In 1963, the U.S. government launched a covert space mission sending hundreds of men, women and children on a century-long voyage aboard the starship Ascension to populate a new world. Nearly 50 years into the journey, as they approach the point of no return, a mysterious murder of a young woman causes the ship’s population to question the true nature of their mission.

Ascension stars everybody’s favorite Cylon, Tricia Helfer, and a bunch of others I’ve never heard of. Also intriguing is that this is a mini-series (lasting 6 hours), so SyFy doesn’t have to sully their network with more actual SciFi than is necessary. Yes, I’ll tune in to see if it’s any good.
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Here’s some (awesome and doctored) archival footage from The Great Martian War, an alternate history documentary appearing on the History Channel.
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I love these Bad Lip Reading videos with a passion that’s disturbing. So much good stuff in here. (Singing “Mister Potato Head likes…to punch me…” Genius.)

Best of all: Carl’s epic “Carl Poppa” rap at 2:47. Seriously…I just purchased the mp3 so I can play it in my car at top volume with the windows down.

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The Warp is reporting that Vince Gerardis (co-executive producer of HBO’s Game of Thrones) is bringing an adaptation of Kim Stanley Robinson’s Mars Trilogy to Spike TV.

Robinson’s Hugo and Nebula award-winning Mars series — consisting of Red Mars (1993) , Green Mars (1994) and Blue Mars (1996) — details the story of the colonization of Mars and all of the political and ecological challenges that go along with it. The trilogy also examines the effects that advanced technology has on the society that develops it.

Robinson will be on hand to consult on the series.

I grew up watching reruns of the 1960’s Batman television series starring Adam West, Burt Ward and a host of celebrity villains. The show appealed to me on a superficial level because it had…superheroes! Fights scenes! Evil villains! It was a must-watch every day and it killed me — killed me! — when they ended it on a cliffhanger, like they usually did. How dare they make me tune it to the show tomorrow at the same bat-time on the same bat-channel. Those bastards.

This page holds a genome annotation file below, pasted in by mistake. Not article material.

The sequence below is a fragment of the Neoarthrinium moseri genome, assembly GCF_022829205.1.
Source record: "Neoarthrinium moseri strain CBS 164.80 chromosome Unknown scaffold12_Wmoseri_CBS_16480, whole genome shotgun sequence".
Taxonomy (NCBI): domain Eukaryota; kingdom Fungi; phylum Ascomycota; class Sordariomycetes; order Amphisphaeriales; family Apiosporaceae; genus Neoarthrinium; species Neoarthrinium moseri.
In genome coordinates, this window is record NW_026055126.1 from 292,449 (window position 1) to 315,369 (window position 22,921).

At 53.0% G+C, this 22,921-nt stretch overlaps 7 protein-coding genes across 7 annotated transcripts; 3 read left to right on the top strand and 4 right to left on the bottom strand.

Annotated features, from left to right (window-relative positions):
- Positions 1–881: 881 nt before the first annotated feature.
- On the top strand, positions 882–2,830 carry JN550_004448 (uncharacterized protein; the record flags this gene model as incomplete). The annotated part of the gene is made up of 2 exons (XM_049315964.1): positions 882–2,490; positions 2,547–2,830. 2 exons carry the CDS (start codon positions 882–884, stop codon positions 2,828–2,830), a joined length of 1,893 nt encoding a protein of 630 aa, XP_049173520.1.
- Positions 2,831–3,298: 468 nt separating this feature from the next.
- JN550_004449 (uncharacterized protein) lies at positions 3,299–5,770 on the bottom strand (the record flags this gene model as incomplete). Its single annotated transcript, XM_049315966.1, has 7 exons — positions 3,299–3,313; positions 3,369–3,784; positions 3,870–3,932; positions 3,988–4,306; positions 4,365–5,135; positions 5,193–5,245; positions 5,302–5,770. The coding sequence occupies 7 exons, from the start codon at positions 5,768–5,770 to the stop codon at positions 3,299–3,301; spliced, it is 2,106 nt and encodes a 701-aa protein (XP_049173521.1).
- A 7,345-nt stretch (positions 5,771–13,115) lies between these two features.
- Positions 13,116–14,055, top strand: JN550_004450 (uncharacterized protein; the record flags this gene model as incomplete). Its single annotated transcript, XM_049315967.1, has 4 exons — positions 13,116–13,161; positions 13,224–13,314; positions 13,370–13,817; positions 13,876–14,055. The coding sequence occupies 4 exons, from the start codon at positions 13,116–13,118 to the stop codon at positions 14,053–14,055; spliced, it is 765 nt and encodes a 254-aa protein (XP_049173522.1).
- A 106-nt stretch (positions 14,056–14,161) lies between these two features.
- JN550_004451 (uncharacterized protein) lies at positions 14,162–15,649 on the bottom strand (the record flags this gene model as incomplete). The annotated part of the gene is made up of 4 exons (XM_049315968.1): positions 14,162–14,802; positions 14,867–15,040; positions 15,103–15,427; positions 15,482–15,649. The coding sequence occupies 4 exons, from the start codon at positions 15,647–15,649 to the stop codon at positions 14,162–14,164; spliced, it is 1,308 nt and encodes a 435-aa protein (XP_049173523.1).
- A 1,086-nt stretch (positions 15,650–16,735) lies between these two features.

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John Scalzi is on fire!

Not too long ago, news broke that his novel Redshirts was getting a limited run tv series, as well as his Old Man’s War novels. Now comes word from Variety that Legendary TV has acquired the rights to adapt Scalzi’s new novel Lock In into a television pilot for a potential series .Not much else is known at this point — this is still in the very early stages.

The plot of the near-future thriller Lock In revolves around a disease that renders people in a mannequin-like state of immobility, but otherwise aware of their surroundings. Technology is developed that allows those who are infected to inhabit the bodies of others and live through them, a situation that sets the stage for a police procedural.

Here’s the book description:
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Remembering Moonbase Alpha, Fifteen Years Later

On September 13, 1999, our dear Moon experienced a catastrophic nuclear explosion which hurled it out of orbit into deep space. It took with it the brave men and women of Moonbase Alpha. In the years that followed the Alphans encountered Joan Collins, Christoper Lee, Brian Blessed, and whip-wielding women in red catsuits.

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I thought I had seen all the episodes of The Twilight Zone. My Tivo proved me wrong.

It recorded the 1961 episode titled “The Obsolete Man,” a fantastic story about an Orwellian future and the one man who dared stand against it. It’s low-key, being largely dialogue-driven, but it’s nonetheless captivating thanks to a marvelous script written by Rod Serling himself. Excellent performance are given by Burgess Meredith (he of another excellent episode, “Time Enough at Last”) as Romney Wordsworth and Fritz Weaver as The Chancellor.

Great stuff. I hope you enjoy this as much as I did.

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“Spock’s Brain” is widely believed to be the worst episode of the original Star Trek ever. One would think that a condensed version could only be better. One would be right.